Dress

Portrait de Jeanne d'Aragon, by Raffaello Sanzio (c.1518)

Possibly the most recognisable trait of costume during this period was the slashing of clothing. This new effect was created by leaving seams open to reveal the coloured lining underneath, or cuts were made in the entire costume and contrasting material puffed out from these cuts.

Another characteristic of Renaissance clothing was the use of points, or laces, to hold the clothing together. On both men and women points were used to lace parts of the sleeves together over a shirt or chemise and to hold the sleeve to the doublet or bodice.

The male costume was dominated by a loose shirt under a doublet. The hose were sewn together except for the front where the codpiece was tied over the opening. The overall effect was loose and casual.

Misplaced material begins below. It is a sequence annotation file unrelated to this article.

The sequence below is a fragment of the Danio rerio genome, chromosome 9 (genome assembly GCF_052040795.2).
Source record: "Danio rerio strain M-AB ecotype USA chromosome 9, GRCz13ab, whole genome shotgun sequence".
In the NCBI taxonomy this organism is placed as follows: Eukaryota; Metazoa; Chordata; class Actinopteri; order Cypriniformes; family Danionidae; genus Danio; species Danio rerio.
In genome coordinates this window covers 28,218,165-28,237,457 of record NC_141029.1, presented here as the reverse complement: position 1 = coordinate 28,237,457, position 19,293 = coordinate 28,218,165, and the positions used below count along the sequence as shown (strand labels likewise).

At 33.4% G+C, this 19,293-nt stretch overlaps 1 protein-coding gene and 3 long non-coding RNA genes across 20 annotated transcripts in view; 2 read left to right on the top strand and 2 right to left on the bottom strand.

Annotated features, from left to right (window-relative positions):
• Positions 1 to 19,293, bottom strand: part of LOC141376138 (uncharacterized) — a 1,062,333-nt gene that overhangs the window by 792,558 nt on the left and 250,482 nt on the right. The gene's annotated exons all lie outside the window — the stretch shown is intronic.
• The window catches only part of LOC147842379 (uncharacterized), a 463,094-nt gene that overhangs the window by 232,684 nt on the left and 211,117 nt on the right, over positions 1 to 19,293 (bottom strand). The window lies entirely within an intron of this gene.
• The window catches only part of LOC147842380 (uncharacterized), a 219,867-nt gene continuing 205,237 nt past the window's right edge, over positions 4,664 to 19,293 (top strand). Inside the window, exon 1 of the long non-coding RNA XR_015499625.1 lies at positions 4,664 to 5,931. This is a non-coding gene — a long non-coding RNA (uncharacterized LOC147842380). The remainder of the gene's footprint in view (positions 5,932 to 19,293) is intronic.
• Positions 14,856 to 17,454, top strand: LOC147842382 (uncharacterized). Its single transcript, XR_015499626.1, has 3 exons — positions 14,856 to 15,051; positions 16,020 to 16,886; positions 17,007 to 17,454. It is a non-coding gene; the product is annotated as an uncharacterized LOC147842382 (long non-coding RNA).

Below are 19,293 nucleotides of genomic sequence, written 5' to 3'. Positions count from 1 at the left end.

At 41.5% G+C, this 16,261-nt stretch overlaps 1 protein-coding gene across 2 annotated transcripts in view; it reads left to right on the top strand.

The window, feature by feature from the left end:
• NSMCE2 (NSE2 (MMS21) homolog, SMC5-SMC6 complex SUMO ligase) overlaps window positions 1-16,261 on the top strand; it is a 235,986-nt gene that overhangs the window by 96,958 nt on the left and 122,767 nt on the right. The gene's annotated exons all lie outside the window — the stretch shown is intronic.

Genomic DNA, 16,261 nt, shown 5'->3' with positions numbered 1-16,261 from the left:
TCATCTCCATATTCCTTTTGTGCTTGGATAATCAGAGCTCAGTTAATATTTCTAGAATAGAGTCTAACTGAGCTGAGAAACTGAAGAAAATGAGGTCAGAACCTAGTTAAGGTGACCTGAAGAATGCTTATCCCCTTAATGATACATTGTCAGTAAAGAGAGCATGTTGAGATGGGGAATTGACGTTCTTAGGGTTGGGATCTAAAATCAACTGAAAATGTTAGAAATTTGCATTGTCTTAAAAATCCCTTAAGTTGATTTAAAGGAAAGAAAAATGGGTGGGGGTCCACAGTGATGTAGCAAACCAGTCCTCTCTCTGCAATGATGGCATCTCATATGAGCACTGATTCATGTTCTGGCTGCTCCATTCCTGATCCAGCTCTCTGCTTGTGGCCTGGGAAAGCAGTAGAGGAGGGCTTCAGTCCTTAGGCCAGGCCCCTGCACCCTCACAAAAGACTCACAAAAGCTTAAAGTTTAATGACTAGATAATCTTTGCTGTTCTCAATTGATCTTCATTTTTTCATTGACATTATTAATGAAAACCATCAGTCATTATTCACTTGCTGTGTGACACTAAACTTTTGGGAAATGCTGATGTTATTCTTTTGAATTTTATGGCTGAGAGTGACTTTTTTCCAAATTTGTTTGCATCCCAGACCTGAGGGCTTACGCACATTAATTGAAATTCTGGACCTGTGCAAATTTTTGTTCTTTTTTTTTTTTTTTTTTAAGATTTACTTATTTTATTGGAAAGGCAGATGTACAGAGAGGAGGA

In female costume, the same ideals applied. The gown was typically separated into bodice and skirt and was frequently worn under a sleeveless outergown slit below the waist at centre front or at the sides.

After 1500, clothing became rounder and was made from thicker, heavier fabrics. This new style made men and women look much heavier than they had at the close of the 15th century.